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Ordering and Shipping

    I can now process credit cards, online, or over the phone. Trees, stones and driftwood are all one-of-a-kind, so e-mail, or call 605-342-4467 before ordering to make sure the item is still available.

    After confirming your order I will e-mail you an invoice with the total amount. You can then pay the invoice with your credit card, or through Paypal, or by sending a check or money order to: Golden Arrow Bonsai, 22473 Alpine Acres Dr., Deadwood, SD 57732. Payments by mail must be received within 10 days.

    I ship almost all trees by FedEx ground. Standard post is a good, affordable option Sept thru April. Very large specimens are shipped by truck. Tools, Wire, Pots, Books and DVDs go standard post. I ship trees year-round, except when the temperature is below zero or over 100 F. The trees travel very well. After unpacking they should be watered and put in a bright location, but not in full sun, for a few days to adjust to their new conditions. After that they can be put in their normal spot.

    My Guarantee: Any tree can be returned for a full refund within 14 days of delivery. The tree has to be in the condition it arrived in and you cannot have repotted, pruned, or wired it. There is no refund on shipping costs.

Moss on a cedar
Bonsai is a wonderful art, hobby, and a quest for beauty, that takes it’s inspiration from nature. The beauty and wild feeling of an  ancient forest tree are recreated in a small space where it can be carefully tended and developed for years, decades and even centuries.
Look at the wild trunks on this ancient juniper and limber pine! Only century after century of incredibly harsh conditions can create character like this.
Some of the most desirable trees to use for creating a bonsai are specimens collected from nature that may already be quite old and show the distinctive character and charm that comes with a long and relentless struggle to survive. Golden Arrow Bonsai
specializes in transplanting wild trees for bonsai training from the rugged mountains of the American west. Transplanting trees for bonsai, with a valid permit, is legal on select locations throughout the west. The photo above shows a 150-200 year old ponderosa pine growing on a rock outcrop in the Black Hills. Only a small percentage of such trees are in a situation that will allow them to be transplanted.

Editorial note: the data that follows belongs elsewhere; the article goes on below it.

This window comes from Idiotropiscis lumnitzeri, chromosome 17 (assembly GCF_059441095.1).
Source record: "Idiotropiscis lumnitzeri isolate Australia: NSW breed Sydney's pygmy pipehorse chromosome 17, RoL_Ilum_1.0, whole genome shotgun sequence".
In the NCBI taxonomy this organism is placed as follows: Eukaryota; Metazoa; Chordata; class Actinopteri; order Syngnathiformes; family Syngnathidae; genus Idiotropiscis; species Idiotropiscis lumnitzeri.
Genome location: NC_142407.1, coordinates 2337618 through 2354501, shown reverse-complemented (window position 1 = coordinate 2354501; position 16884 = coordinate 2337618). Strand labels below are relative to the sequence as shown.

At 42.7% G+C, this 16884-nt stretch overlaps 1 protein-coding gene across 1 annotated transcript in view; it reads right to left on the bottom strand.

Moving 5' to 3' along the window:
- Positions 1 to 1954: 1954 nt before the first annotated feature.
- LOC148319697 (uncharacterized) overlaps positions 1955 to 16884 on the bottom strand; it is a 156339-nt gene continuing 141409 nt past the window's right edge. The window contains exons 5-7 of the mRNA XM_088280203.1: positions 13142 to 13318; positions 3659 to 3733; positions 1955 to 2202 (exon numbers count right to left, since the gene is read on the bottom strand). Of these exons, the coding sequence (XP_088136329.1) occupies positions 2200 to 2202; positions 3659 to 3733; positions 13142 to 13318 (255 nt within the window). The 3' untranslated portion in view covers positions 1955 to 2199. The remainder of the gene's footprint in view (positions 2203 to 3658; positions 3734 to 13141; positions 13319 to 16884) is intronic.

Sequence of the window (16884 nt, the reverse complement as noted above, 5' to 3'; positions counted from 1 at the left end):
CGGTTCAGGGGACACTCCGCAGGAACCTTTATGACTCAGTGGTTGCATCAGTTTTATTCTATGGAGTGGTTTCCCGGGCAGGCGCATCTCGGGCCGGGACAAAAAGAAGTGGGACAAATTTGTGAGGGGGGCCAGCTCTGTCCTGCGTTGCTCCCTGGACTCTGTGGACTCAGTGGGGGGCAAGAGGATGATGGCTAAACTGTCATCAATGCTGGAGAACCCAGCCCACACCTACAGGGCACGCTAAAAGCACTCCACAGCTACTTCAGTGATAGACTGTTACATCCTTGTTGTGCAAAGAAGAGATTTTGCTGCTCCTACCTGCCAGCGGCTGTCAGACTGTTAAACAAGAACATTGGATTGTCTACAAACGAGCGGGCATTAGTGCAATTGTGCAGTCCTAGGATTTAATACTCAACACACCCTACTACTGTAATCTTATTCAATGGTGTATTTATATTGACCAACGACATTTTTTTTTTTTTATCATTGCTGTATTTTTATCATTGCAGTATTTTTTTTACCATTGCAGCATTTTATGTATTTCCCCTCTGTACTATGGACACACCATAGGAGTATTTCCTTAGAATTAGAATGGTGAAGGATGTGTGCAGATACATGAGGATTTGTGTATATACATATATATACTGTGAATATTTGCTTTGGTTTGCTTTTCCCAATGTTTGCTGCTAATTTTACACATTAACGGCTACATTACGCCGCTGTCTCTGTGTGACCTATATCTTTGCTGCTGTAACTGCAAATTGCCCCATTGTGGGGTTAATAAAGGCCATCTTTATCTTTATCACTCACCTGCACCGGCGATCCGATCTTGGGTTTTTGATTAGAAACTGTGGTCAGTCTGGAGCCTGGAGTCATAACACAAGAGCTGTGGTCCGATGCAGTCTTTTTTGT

A clump-style pine group that I like more and more. Collected in 2008, it’s coming along nicely. The height of the tallest tree is 42”.
Here’s a mame-size Western Red currant. Age would be +/- 20 years. The eggshell pot is by Dave Lowman.
(Right) A large and very old Doug fir, collected in 2007 and styled in early spring 2011. After the foliage fills out it will be moved into a more appropriate pot.
One of my favorite old Black Hills spruce, which is probably my favorite species for bonsai. This specimen, collected in 1998, is 175-200 years old. A favorite stone of mine is shown as well.
Common juniper can make fantastic bonsai. This specimen was collected in 2006. the trunk and deadwood are great. Estimated age would be about 175 years.
Andrew Smith, Golden Arrow Bonsai, 22473 Alpine Acres Dr., Deadwood, SD 57732. 605-342-4467.
Fresh from the mountain, a tiny ponderosa pine shows great potential for the future.
Judy and Woodlin on a collecting trip with me in  2003. Woodlin was very excited by the adventure and decided he had to collect (with some help) the pine at his lower left.
The same tree in 2012. I can’t say he’s hooked, yet, but he hasn’t forgotten about it either. I recently helped him restyle and repot it. Pot by Dave Lowman.
(above) A very small, but old, ponderosa pine cascade.

(left) A very tall (like a tree!) Black Hills spruce. Collected in 2002. Age +/- 175 years.
A multi-trunk style Englemann spruce I collected at about 11,000’ in Wyoming. It’s in a pot by Sara Raynor. I really like this tree, though it still has a lot of development to do.
(left) An ancient and quite large Rocky Mountain juniper I collected in 2008. I did the initial wiring in the spring of 2011. Next step will be to get it into a smaller pot. Estimated age would be around 800 years.
Final word: Remember, if it ain’t fun, it ain’t bonsai!